WITH a month’s worth of heavy rain falling today and another wet week ahead, if you’re in a car over the next few days you’ll be making full use of your windscreen wipers.

If you have to hit the road, we have dug out some tips from the RAC for driving in heavy rain and flooded roads.

n Check that your windscreen wiper blades are fully functional.

n The Highway Code states that stopping distances will be at least double in wet weather, because your tyres will have less grip on the road.

n Use dipped headlights so that other drivers can see you more easily

n Don’t use rear fog lights. They can mask your brake lights and dazzle drivers behind you

n Look out for large or fast-moving vehicles creating spray which reduces visibility

Also remember to keep your air conditioning on as this will stop your windows from misting up

What to do if there’s a large puddle in the road:

nDriving too fast through standing water could lead to tyres losing contact with the road.

nIf your steering suddenly feels light you could be aquaplaning.

nTo regain grip, ease off the accelerator, do not brake and allow your speed to reduce until you gain full control of the steering again

What to do if the road has flooded

The RAC suggests you should ‘size up the water first’ – if you suspect it’s too deep, or you can’t be sure, always find another way to your destination.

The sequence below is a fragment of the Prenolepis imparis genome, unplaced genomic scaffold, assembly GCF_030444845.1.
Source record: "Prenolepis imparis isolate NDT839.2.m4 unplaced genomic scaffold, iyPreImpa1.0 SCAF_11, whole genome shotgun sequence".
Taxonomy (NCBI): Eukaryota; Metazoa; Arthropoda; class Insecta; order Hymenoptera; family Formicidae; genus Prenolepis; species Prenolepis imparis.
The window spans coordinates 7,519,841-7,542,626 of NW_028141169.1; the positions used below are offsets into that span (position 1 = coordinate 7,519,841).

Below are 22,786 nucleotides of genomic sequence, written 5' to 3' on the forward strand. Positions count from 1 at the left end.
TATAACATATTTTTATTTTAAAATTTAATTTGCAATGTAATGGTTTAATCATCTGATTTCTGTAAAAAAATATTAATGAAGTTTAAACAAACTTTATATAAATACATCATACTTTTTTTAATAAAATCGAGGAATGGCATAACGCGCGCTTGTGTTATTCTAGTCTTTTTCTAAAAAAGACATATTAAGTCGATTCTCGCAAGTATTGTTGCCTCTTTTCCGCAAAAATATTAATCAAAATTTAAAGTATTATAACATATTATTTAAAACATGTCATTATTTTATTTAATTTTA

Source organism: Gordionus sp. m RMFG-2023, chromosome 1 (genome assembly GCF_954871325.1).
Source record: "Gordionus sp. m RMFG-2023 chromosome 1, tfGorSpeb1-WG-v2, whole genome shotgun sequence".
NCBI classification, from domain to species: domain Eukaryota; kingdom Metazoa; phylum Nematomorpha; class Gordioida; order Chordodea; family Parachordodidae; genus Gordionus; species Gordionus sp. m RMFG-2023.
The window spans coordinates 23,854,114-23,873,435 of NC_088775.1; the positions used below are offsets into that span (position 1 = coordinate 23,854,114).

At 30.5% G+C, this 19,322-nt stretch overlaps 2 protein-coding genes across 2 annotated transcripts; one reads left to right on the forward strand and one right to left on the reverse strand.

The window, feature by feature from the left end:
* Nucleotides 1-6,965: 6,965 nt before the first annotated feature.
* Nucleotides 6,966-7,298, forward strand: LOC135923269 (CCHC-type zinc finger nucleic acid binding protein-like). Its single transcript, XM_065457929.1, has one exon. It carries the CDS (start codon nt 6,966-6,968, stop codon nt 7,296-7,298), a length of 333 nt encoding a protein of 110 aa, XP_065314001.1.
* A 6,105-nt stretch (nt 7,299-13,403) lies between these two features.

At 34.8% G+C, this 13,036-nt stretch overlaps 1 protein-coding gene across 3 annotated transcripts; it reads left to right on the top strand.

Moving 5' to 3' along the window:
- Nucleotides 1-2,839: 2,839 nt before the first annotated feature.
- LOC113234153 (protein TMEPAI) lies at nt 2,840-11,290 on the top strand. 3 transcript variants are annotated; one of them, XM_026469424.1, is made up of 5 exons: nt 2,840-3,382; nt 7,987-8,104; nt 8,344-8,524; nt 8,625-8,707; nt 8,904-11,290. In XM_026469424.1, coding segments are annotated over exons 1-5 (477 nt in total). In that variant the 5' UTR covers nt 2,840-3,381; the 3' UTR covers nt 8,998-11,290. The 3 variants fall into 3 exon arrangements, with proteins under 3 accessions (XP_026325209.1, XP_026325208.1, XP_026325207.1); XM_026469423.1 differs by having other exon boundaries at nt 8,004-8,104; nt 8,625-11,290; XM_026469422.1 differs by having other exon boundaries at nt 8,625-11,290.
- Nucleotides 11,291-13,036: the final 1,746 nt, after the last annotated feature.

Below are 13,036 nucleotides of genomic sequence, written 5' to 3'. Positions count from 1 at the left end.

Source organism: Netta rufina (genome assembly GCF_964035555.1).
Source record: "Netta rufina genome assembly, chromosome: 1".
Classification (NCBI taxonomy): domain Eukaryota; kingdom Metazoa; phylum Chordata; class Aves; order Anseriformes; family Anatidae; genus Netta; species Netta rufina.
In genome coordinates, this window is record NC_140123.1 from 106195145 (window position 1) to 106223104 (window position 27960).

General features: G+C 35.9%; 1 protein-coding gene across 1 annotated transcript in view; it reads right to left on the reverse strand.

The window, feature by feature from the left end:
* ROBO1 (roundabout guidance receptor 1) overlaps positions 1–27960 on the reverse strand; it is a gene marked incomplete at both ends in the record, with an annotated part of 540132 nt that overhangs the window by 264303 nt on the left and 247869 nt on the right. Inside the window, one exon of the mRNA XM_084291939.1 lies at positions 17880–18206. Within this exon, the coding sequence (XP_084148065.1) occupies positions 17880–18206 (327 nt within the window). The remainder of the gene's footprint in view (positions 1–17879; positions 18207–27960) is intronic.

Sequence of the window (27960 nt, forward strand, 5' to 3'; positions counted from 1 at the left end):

A spokesman added: “Modern vehicles’ door seals are good and keep water out, but this can make a car buoyant, meaning it could begin to float if the water gets too deep leaving you stranded.

“Once you’ve confirmed you can drive through the puddle, keep your vehicle in a low gear , second is generally adequate, and engine revs up. This will help you maintain momentum when you travel through the puddle, creating a bow wave so you don’t get bogged down.

“Once you exit the other side – and especially if the puddle is on the deep side – pause for a moment if you can to let any excess water drain away and flow back to where it came from.

“It’s always worthwhile gently brushing your brake pedal on exit, creating some friction and therefore heat to evaporate off any excess moisture.” The spokesman added: “A windscreen cleaned with shaving foam will be less likely to mist up.

“It’s a little trick ice hockey players use to stop their face masks from steaming up.”